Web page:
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Jailed U.S. Reporters: Business As Usual for North Korea

5 minute read
Bill Powell

The nightmare that began on March 17 for the two American journalists kidnapped by the North Koreans along the Chinese border got worse on Monday: Euna Lee, 36 and the mother of a 4-year-old, and Laura Ling, 32, were each sentenced to 12 years in prison by North Korea’s highest court. Their crime: illegal entry into the country and “hostile acts.” The sentence — “reform through labor” — raises the prospect that the two could be sent into North Korea’s notorious system for political prisoners — the so-called kwan li so, which are infamous for their mistreatment of prisoners.

“Malnourishment and beatings are common,” says Kang Chol Hwan, author of The Aquariums of Pyongyang, his account of the 10 years he spent as a prisoner in the North (Hwan’s grandfather and other family members were also arrested by the security police in North Korea for “crimes” never delineated). The American journalists, employed by Current TV, a San Francisco–based TV network founded by former U.S. Vice President Al Gore, were filming a report about North Korean refugees in China when they were seized by North Korean agents along the border between the two countries. The U.S. government immediately expressed its dismay and called on North Korea to release the two women on humanitarian grounds. But it is hardly a foregone conclusion that the North will comply anytime soon. The two women have become yet another bargaining chip between Washington and Pyongyang, and “no one knows at this point what the North will want for them,” says a diplomat in Seoul. (See pictures of North Koreans at the polls.)

Though Americans will wake up this morning shocked by the harshness of the verdict, they shouldn’t be. This is, sadly, business as usual for the North. The regime in Pyongyang is nothing if not a Mafia state — a family-run dynasty that funds itself in part through a variety of illicit businesses, such as illegal arms sales and counterfeiting U.S. currency. For decades, international kidnapping has been in its playbook. (See pictures of North Korea’s secrets and lies at LIFE.com.)

In 2002, Pyongyang admitted what many in Japan had been saying for years — that it had systematically kidnapped Japanese citizens in the 1970s and ’80s, using them to train its spies, who were then filtered back into Japan. Kim Jong Il said at a 2002 summit meeting with then Prime Minister Junichiro Koizumi that the North had seized 12 Japanese citizens (though he also said to Koizumi that he himself was unaware of the program), including, most infamously, 13-year-old Megumi Yokota, who was abducted on the way home from school in Niigata, on the northwestern Japanese coast. Kim had hoped the admission would help relations with Japan. It didn’t. Private groups in Japan have insisted that the total number of abductees was greatly understated. Indeed, the Investigative Commission on Missing Japanese Probably Related to North Korea, a citizens’ group working on the missing cases, says it’s possible that the number could be much larger — possibly as high as 500. Pyongyang further inflamed the Japanese in 2004 when it returned a jar of ashes that they claimed were the remains of young Yokota. The Japanese government asked Teikyo University to conduct DNA tests to verify that they were Yokota’s remains. They were not. (See pictures of Kim Jong Il.)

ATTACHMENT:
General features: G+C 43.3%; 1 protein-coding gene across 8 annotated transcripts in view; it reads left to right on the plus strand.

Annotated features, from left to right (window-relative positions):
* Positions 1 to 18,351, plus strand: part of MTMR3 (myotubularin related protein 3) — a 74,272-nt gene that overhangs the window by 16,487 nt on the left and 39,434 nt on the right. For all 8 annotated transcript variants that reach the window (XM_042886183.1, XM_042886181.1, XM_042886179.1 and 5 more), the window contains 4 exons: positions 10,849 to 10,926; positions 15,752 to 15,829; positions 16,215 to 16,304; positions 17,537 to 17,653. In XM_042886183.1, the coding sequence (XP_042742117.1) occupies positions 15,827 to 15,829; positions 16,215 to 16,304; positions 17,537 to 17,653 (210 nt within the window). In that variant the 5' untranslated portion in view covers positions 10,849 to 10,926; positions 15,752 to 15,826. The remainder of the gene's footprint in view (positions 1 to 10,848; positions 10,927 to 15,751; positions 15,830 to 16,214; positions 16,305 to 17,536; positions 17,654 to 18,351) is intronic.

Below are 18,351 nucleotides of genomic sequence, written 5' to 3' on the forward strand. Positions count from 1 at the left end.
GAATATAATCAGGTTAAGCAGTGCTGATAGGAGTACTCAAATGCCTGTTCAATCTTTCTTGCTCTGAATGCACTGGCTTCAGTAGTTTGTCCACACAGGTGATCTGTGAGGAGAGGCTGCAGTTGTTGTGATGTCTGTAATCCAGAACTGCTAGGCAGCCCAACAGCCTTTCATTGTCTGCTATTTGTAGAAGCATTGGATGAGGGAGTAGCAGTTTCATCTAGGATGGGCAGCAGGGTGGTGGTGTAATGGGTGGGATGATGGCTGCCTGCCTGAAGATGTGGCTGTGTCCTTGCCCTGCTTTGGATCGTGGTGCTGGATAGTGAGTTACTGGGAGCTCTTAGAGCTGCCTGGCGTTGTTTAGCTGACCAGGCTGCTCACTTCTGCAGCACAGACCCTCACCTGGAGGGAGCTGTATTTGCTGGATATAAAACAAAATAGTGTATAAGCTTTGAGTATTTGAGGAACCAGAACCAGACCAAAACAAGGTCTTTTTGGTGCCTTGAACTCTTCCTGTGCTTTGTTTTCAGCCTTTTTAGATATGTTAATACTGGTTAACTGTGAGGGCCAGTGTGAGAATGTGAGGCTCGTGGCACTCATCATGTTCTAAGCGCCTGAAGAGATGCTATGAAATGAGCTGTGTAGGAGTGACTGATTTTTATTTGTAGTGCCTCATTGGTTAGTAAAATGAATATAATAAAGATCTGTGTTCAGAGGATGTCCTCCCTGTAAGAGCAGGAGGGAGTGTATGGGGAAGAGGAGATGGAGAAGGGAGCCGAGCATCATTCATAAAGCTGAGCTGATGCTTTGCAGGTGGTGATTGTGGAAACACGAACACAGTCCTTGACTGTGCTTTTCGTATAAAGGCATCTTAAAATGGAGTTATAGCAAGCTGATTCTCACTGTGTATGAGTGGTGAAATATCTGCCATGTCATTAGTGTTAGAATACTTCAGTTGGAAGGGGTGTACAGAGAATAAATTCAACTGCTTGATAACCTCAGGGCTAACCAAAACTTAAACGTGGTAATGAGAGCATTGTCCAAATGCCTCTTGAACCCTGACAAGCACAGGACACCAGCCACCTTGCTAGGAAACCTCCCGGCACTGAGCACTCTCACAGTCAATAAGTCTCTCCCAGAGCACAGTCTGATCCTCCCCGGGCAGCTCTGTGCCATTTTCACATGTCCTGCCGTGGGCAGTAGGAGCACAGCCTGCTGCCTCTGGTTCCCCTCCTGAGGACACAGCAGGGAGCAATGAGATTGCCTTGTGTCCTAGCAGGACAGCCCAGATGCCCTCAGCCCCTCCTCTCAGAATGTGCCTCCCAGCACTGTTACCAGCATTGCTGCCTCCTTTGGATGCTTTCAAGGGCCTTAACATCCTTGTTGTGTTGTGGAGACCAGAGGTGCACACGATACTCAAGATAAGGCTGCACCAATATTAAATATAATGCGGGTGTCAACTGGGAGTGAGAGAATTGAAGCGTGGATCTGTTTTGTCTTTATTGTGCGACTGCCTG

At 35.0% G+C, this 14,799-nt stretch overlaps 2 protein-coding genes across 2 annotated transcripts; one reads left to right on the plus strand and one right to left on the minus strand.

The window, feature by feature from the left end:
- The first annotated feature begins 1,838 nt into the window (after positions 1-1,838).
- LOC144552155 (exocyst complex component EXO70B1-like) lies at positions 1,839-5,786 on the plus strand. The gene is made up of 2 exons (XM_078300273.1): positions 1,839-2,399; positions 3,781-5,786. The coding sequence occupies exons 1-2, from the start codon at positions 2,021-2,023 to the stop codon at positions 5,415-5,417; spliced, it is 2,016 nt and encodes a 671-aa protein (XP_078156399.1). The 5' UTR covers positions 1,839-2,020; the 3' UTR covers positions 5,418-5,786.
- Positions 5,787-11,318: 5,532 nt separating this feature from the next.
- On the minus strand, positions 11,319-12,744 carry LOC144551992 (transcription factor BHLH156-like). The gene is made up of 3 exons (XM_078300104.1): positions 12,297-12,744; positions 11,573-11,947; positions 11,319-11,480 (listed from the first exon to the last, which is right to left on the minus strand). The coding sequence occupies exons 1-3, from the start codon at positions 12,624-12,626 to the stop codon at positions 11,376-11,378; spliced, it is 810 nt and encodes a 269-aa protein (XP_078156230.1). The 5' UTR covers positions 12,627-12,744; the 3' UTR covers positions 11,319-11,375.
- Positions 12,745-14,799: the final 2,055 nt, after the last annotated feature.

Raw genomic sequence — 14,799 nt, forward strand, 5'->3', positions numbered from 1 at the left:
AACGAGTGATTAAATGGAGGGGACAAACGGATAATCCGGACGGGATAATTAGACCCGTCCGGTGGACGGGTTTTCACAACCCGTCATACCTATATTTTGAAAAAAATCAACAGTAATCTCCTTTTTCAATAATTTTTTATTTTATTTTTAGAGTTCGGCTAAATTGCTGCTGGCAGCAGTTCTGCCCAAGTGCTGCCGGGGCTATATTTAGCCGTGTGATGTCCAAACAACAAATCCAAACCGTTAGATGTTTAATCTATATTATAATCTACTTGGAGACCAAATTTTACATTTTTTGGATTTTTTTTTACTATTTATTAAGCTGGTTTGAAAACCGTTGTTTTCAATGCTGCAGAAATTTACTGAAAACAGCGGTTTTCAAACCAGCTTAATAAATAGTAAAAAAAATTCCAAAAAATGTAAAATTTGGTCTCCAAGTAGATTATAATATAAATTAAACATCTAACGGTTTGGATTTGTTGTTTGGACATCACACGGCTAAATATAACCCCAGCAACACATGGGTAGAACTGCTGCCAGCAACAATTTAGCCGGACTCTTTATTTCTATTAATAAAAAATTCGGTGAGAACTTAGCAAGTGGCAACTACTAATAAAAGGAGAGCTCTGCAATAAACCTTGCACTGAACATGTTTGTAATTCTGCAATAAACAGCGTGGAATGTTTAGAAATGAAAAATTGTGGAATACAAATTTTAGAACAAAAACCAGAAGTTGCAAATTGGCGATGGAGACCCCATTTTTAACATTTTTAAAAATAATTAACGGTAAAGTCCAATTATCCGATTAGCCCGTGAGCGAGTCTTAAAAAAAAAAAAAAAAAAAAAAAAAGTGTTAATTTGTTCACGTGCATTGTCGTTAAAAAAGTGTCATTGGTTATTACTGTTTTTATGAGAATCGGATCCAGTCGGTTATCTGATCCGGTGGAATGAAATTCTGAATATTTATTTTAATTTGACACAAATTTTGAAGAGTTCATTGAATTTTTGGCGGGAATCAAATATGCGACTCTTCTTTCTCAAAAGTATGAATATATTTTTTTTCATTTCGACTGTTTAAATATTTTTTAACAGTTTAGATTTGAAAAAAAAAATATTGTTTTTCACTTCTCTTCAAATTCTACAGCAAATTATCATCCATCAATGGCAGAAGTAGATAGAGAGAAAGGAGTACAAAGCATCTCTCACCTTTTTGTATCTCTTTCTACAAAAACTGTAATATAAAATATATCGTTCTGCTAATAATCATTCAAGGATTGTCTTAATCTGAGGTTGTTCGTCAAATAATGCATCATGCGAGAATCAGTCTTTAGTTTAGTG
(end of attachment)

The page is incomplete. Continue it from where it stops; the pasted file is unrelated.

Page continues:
The regime has also kidnapped several hundred South Koreans over the years — usually also to help train its spies, but not always. Since late March, the North has detained a South Korean business executive who was working at the Gaesong Industrial District, a site just across the border, where scores of South Korean companies set up light manufacturing operations. The project was arguably the most visible success of the so-called Sunshine Policy run by Roh Moo Hyun, the former South Korean President who committed suicide in May. Pyongyang revoked all the contracts at Gaesong last month and has continued to hold the businessman, apparently as a way to express its anger at current South Korean President Lee Myung Bak’s harder line toward the North.

But it’s not always some twisted policy goal that drives Pyongyang to kidnapping; Kim has also resorted to abduction to satisfy his personal whims. The North Korean dictator has long had a passion for movies, but he evidently believed North Korea’s cinema wasn’t up to his standards. In the late ’70s, when his father Kim Il Sung was running the country, Kim apparently ordered the abduction of Shin Sang-ok, then perhaps the most famous film producer in the South, and his wife, Choi Eun-hee, a famous actress. Shin was imprisoned for four years, then forced to make a socialist-friendly version of Godzilla. He and his wife eventually escaped during a business trip to Vienna in 1986. Shin died in 2006 at age 80.

North Korea, in the minds of many Americans, is often seen as a kind of crazy aunt in the attic — an entity no one pays attention to until she pops out and does something vaguely nutty. Sometimes Kim Jong Il is even portrayed as a figure of comic relief, as in South Park’s Team America: World Police. Indeed, Google North Korea, and up pops up a site titled “6 Reasons North Korea Is the Funniest Evil Dictatorship Ever.”

Strike funniest. Other adjectives are more fitting. The families of the two young journalists headed now into the grips of what is quite possibly the world’s worst penal system aren’t laughing today. And neither, most assuredly, is anyone in Barack Obama’s White House.
— With reporting by Emily Rauhala / Hong Kong

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